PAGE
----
\ - <>f tli,' Cntf, ,1, rate tit'ttes Navy. 305
with a long, strong rope. The word was given, and the railroad t-n-ine st.irted off at great speed. The Bird of Art did the same, and had no trouble in keeping up with the iron horse without pulling on the rope.
The " Professor " concluded his remarks by saying he needed a little more money to make birds enough to destroy Grant's army, and asked the old soldiers to contribute one dollar each to the cause. Many of them did, and the " Professor" moved on and disappeared.
No doubt many of the survivors have forgotten this incident, but not long ago the writer met John W. Butler, a commercial traveller, who belonged to the I4th South Carolina Volunteers, and asked him:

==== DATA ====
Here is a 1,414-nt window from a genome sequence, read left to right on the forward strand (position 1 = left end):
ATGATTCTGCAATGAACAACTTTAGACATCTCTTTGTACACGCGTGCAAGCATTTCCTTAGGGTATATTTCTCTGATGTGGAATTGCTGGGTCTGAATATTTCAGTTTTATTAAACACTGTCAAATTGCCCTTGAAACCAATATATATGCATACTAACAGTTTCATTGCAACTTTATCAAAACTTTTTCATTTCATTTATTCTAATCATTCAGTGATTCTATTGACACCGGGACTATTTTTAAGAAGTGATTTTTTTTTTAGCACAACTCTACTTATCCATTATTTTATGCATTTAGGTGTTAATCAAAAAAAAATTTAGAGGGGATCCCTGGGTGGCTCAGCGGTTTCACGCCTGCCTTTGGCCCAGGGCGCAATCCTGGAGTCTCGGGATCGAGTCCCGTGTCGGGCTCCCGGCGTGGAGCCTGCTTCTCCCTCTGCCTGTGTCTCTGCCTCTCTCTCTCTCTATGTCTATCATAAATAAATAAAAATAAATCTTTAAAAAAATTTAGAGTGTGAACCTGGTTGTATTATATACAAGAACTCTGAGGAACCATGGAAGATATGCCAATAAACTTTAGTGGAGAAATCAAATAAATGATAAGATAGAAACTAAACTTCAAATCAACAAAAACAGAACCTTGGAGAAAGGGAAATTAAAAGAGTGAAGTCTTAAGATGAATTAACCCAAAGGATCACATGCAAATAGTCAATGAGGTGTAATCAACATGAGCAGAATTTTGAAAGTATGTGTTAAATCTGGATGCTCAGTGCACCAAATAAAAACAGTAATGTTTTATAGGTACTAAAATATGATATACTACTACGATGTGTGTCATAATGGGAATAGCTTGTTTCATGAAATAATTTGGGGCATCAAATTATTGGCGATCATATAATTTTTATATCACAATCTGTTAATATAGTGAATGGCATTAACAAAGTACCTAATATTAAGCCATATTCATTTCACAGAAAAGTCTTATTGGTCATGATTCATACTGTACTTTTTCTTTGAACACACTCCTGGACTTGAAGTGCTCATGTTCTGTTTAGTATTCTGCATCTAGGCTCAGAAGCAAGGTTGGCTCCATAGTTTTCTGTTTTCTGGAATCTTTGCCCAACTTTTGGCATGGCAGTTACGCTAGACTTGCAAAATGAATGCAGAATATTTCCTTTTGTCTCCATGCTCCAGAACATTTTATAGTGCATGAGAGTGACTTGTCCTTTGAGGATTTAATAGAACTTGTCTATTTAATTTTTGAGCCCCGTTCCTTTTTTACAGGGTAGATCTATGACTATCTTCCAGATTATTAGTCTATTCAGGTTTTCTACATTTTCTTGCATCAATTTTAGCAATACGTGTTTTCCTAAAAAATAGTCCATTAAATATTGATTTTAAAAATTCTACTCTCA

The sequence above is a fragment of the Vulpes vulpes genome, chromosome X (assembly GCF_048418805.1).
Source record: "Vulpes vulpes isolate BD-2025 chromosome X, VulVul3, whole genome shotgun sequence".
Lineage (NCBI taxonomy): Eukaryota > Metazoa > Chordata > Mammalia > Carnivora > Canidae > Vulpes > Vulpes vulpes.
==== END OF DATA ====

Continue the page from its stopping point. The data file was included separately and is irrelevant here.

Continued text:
" Did you ever hear of the Artis Avis? "
He replied : "I certainly have heard of it, for I gave a dollar to it. ' ' Charleston News and Courier.
[From the Richmond, Va., Dispatch, February 3, 1901.]
SOME NOTES OF THE CONFEDERATE STATES
Unofficial Letter from Lieutenant Minor.
THE TREACHERY OF A CANADIAN.
He Weakened and Betrayed the Cause.
NAVAL ORDNANCE WORKS, Richmond, Va., March 23, 1864.
My Dear Sir: * * * There is but little navy news afloat. Captain Page was selected. I hear, by the President to command all the heavy batteries at Mobile. You know that he has been made a Brigadier-General, I suppose. S. S. Lee gives up Drewry's Bluff to Major Territt, of the Marines, and takes Page's place at Char- lotte. I hear he does not fmcy it much. The sailors from the bluff will man the iron-clad Fredericksbnrg, commanded by Frank Shep- perd. She is now fitting out at Rocketts. Wood will probably see
service in her, with other vessels under his command. His last af- 20